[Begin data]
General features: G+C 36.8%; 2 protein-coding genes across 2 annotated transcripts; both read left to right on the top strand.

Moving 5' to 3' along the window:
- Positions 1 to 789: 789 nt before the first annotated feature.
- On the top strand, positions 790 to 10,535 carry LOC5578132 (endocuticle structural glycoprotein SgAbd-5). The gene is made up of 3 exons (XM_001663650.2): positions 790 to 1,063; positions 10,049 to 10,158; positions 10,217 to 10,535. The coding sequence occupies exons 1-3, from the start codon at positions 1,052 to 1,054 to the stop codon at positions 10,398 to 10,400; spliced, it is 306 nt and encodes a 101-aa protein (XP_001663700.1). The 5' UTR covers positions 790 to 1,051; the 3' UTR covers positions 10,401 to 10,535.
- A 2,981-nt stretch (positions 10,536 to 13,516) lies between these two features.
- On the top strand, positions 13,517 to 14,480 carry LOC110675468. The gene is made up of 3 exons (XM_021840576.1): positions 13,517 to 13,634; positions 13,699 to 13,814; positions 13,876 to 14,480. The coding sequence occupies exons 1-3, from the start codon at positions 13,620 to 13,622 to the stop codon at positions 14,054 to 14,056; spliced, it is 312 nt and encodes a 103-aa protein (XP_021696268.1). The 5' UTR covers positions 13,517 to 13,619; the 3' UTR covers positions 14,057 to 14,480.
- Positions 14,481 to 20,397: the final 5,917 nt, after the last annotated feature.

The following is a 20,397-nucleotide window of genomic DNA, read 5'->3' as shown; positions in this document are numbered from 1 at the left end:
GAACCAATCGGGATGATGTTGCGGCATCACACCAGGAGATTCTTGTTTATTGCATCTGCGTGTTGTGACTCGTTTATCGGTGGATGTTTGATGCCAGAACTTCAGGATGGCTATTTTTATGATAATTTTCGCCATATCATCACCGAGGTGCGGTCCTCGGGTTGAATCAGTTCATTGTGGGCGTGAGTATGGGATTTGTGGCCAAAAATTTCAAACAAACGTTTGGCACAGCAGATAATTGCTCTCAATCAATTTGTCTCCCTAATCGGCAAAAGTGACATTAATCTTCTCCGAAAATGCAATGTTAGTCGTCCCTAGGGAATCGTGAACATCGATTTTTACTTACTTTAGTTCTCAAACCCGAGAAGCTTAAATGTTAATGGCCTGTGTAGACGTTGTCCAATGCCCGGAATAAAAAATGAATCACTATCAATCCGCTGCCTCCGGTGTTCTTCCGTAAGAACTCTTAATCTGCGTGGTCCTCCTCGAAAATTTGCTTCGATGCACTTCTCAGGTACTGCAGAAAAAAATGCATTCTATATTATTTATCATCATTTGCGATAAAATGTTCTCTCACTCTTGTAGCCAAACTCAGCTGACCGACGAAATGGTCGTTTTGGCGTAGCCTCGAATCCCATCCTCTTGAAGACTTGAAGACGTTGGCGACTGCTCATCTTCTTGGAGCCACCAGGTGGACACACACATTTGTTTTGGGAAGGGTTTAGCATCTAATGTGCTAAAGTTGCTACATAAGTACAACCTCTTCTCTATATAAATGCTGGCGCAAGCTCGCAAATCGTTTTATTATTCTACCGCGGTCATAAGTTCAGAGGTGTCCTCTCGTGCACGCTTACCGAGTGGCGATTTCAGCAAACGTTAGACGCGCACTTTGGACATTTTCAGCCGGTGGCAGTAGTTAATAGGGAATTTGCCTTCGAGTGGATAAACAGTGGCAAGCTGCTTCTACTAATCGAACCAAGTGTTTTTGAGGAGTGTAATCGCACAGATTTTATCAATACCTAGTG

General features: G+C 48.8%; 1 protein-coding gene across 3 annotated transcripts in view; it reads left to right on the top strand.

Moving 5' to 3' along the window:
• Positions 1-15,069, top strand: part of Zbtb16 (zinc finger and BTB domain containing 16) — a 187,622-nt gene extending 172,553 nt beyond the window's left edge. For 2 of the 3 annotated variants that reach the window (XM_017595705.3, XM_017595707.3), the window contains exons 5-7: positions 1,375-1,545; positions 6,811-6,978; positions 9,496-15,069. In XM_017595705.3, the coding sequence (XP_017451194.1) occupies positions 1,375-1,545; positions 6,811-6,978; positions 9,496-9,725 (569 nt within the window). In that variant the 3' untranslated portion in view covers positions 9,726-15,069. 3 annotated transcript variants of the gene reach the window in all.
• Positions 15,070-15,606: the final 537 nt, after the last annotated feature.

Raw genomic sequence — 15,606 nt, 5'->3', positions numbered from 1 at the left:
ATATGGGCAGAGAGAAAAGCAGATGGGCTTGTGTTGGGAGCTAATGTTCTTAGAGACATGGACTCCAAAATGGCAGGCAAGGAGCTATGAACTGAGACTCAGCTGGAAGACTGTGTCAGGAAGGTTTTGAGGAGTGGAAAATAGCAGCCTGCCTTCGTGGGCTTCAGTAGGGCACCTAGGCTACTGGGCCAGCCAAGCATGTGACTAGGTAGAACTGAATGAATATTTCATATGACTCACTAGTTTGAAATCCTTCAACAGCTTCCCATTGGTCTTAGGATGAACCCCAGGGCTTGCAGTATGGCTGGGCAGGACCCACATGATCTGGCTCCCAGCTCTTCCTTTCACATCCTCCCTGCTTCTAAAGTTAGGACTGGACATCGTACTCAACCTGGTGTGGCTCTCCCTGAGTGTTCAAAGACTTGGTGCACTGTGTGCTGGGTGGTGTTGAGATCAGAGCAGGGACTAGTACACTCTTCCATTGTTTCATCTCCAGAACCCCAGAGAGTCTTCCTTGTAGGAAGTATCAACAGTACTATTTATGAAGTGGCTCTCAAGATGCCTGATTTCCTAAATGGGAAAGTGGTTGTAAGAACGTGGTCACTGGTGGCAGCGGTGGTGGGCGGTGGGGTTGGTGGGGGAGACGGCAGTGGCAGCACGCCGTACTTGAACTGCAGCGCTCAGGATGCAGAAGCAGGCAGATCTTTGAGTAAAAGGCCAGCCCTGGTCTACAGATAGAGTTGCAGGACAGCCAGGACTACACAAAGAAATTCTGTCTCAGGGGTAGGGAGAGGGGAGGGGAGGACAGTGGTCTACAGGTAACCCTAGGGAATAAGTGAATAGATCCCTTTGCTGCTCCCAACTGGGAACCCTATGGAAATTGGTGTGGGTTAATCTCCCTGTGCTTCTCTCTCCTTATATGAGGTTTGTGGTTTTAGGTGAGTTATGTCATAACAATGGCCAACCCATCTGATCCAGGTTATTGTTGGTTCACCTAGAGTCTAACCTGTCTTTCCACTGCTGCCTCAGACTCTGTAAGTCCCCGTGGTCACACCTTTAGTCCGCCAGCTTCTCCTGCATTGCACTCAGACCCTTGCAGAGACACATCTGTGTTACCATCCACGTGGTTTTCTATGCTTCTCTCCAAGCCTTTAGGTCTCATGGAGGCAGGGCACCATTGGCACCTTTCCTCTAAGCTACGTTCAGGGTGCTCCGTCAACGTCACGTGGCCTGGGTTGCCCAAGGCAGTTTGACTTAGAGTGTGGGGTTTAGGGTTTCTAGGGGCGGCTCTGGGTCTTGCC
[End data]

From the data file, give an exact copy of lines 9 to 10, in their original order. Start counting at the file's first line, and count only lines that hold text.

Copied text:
GAACCAATCGGGATGATGTTGCGGCATCACACCAGGAGATTCTTGTTTATTGCATCTGCGTGTTGTGACTCGTTTATCGGTGGATGTTTGATGCCAGAACTTCAGGATGGCTATTTTTATGATAATTTTCGCCATATCATCACCGAGGTGCGGTCCTCGGGTTGAATCAGTTCATTGTGGGCGTGAGTATGGGATTTGTGGCCAAAAATTTCAAACAAACGTTTGGCACAGCAGATAATTGCTCTCAATCAATTTGTCTCCCTAATCGGCAAAAGTGACATTAATCTTCTCCGAAAATGCAATGTTAGTCGTCCCTAGGGAATCGTGAACATCGATTTTTACTTACTTTAGTTCTCAAACCCGAGAAGCTTAAATGTTAATGGCCTGTGTAGACGTTGTCCAATGCCCGGAATAAAAAATGAATCACTATCAATCCGCTGCCTCCGGTGTTCTTCCGTAAGAACTCTTAATCTGCGTGGTCCTCCTCGAAAATTTGCTTCGATGCACTTCTCAGGTACTGCAGAAAAAAATGCATTCTATATTATTTATCATCATTTGCGATAAAATGTTCTCTCACTCTTGTAGCCAAACTCAGCTGACCGACGAAATGGTCGTTTTGGCGTAGCCTCGAATCCCATCCTCTTGAAGACTTGAAGACGTTGGCGACTGCTCATCTTCTTGGAGCCACCAGGTGGACACACACATTTGTTTTGGGAAGGGTTTAGCATCTAATGTGCTAAAGTTGCTACATAAGTACAACCTCTTCTCTATATAAATGCTGGCGCAAGCTCGCAAATCGTTTTATTATTCTACCGCGGTCATAAGTTCAGAGGTGTCCTCTCGTGCACGCTTACCGAGTGGCGATTTCAGCAAACGTTAGACGCGCACTTTGGACATTTTCAGCCGGTGGCAGTAGTTAATAGGGAATTTGCCTTCGAGTGGATAAACAGTGGCAAGCTGCTTCTACTAATCGAACCAAGTGTTTTTGAGGAGTGTAATCGCACAGATTTTATCAATACCTAGTG

General features: G+C 48.8%; 1 protein-coding gene across 3 annotated transcripts in view; it reads left to right on the top strand.